X-Men Origins: Wolverine (to give it its proper title) is so bad that I can barely contain my animosity towards everyone connected with this pile of animal droppings. This is the kind of super hero movie that people who basically hate super heroes make. The characters are re-written beyond recognition, the plot makes absolutely no sense and there is no dramatic or emotional impact whatsoever.

From the first sequence (re-telling the Origins comic) and the opening credits (which rips off Zack Snyder’s well crafted Watchmen opening), its already clear that the makers of this film have decided to throw all logic out of the window. Sure, it looks good to see Wolverine and Sabretooth fighting side by side through the American civil war, World War I, World War II and Vietnam War (which is strange as the duo are CANADIANS!) but no one ever notices that these two jokers are immortal?!!! C’mon!!!!

From then on, all bets are off as scene after scene is either filled with illogical plot devices, corny dialogue and cringing love scenes. Basically, Wolverine and Sabretooth join up with Team X, carry out missions, Wolverine begins to have 2nd doubts, leaves the team and is then hunted down and betrayed by Stryker and Sabretooth with predictable results. Ho hum.

What do you expect from a comic book movie, you say? Heck of a lot, especially after the high standards set by The Dark Knight, Watchmen, Hellboy, Spider-Man 2 to name but few. Yes, it takes talent, love and respect for the source material and guts to stand up to the studio herd mentality but it can be done. Unfortunately, with the likes of director Gavin Hood and star Hugh Jackman sacrificing artistic integrity for commercial appeal, all we are left with is a dumbed-down summer blockbuster.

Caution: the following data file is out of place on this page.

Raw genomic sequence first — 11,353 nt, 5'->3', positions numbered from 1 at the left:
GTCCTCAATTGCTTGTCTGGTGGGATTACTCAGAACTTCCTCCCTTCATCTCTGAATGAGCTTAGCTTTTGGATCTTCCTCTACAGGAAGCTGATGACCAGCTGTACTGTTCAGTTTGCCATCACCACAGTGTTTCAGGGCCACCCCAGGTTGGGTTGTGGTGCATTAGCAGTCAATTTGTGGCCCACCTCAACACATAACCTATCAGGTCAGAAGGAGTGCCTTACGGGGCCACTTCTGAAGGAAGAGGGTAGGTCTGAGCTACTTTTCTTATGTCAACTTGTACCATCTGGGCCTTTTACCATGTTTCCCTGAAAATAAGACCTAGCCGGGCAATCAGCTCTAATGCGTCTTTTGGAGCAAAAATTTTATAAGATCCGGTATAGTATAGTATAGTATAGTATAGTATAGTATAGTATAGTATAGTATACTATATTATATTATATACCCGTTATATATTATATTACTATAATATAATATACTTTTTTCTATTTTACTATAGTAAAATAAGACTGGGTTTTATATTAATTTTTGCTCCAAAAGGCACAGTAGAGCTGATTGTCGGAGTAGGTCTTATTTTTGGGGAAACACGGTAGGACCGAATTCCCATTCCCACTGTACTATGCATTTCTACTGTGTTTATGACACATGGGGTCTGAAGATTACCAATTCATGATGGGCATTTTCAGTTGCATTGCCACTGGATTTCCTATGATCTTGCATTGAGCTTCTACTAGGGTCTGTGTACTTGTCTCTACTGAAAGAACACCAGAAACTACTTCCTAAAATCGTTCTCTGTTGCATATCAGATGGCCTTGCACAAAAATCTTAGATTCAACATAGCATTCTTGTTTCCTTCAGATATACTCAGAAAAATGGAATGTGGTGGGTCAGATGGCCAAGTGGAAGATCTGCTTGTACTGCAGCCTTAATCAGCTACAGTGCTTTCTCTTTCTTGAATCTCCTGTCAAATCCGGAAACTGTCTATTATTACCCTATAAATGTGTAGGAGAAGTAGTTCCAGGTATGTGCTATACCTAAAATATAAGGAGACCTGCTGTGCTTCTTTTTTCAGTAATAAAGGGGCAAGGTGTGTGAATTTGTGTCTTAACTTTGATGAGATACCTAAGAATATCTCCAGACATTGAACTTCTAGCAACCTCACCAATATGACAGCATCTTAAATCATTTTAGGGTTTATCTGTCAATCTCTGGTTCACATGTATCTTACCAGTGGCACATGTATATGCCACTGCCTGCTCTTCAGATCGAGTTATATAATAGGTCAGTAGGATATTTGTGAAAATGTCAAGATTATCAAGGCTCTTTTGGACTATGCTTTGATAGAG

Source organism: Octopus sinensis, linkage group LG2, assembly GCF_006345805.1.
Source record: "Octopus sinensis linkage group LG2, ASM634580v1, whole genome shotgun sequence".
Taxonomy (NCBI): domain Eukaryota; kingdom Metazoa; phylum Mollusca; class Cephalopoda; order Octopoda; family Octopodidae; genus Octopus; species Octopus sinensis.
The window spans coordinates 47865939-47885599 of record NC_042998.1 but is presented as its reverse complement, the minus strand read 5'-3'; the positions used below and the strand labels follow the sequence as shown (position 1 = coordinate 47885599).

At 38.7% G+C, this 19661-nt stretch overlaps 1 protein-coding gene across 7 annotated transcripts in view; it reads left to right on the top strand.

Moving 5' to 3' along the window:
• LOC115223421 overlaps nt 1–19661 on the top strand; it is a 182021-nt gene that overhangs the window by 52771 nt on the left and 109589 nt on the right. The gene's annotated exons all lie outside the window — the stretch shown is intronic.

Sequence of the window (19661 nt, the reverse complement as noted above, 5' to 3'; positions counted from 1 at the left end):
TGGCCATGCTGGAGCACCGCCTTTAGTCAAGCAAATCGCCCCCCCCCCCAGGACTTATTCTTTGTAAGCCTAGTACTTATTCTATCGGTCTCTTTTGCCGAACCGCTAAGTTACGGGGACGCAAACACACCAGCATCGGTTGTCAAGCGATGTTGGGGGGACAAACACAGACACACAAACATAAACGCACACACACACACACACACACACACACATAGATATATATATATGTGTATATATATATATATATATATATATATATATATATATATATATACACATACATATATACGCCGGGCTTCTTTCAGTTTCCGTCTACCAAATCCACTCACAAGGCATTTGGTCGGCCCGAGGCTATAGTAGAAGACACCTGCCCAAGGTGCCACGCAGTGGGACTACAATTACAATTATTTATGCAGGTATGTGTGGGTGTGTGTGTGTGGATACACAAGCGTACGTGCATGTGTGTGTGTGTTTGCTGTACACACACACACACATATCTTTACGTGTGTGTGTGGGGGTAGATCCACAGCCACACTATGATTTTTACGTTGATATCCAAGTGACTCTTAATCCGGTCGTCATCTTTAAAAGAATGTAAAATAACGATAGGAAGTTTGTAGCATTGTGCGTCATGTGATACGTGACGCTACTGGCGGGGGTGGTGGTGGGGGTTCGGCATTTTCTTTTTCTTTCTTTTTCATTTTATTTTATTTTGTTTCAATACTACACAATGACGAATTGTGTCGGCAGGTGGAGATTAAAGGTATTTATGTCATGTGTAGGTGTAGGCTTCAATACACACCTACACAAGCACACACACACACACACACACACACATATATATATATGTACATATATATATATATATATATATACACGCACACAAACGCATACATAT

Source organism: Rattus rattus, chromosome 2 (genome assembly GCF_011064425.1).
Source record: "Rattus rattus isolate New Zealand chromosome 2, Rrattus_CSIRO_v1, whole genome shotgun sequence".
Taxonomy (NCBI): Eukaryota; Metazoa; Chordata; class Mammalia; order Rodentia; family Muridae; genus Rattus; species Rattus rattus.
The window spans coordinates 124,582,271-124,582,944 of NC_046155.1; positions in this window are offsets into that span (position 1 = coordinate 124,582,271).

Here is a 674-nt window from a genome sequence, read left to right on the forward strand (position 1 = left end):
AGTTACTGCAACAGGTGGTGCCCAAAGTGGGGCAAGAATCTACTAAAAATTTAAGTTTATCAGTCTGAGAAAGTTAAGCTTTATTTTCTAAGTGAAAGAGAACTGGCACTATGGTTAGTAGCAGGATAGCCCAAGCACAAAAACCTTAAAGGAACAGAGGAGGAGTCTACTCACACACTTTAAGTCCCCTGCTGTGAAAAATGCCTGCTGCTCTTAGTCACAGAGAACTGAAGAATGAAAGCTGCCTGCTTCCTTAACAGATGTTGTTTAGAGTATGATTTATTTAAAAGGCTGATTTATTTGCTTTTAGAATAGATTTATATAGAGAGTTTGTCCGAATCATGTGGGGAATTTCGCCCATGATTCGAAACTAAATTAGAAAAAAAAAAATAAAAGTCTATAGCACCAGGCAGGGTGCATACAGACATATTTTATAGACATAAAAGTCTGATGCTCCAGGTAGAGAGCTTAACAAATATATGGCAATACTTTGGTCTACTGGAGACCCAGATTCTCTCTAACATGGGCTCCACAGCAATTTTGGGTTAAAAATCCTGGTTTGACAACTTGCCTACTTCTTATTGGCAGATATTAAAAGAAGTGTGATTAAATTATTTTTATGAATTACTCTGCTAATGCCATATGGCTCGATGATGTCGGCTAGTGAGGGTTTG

Brian Kassan formed power poppers Chewy Marble in 1995. In the years since, the band has been fairly active in the pop underground releasing two albums. New album Modulations – six years in the making – is perhaps its best so far. As expected, it draws from the usual power pop influences which any keen observer of the pop undergroung would be familiar with. That said, in order to appreciate Chewy Marble and Modulation, one has to realize that most of the material here are slow-burners. They may lack the immediency of Sloan (or even the energy) but careful repeated listens wil reveal nuggets of melodic inspiration.

Highlights include the twisting tune of Cross-Hatched World, the 70s rock-channelling Black and White, the psych-folk Picture the Finger and bossa nova XTC referencing instrumental Mental Toothache. Be warned though, much of the repertoire showcased on Modulations sound unfinished in terms of arrangements, almost to the point of coming across like demos in parts. Which is the only serious reservation I’ve always had about Chewy Marble – great musical ideas and concepts but somehow lacking in the final execution.

Strictly for fans of the band and the genre.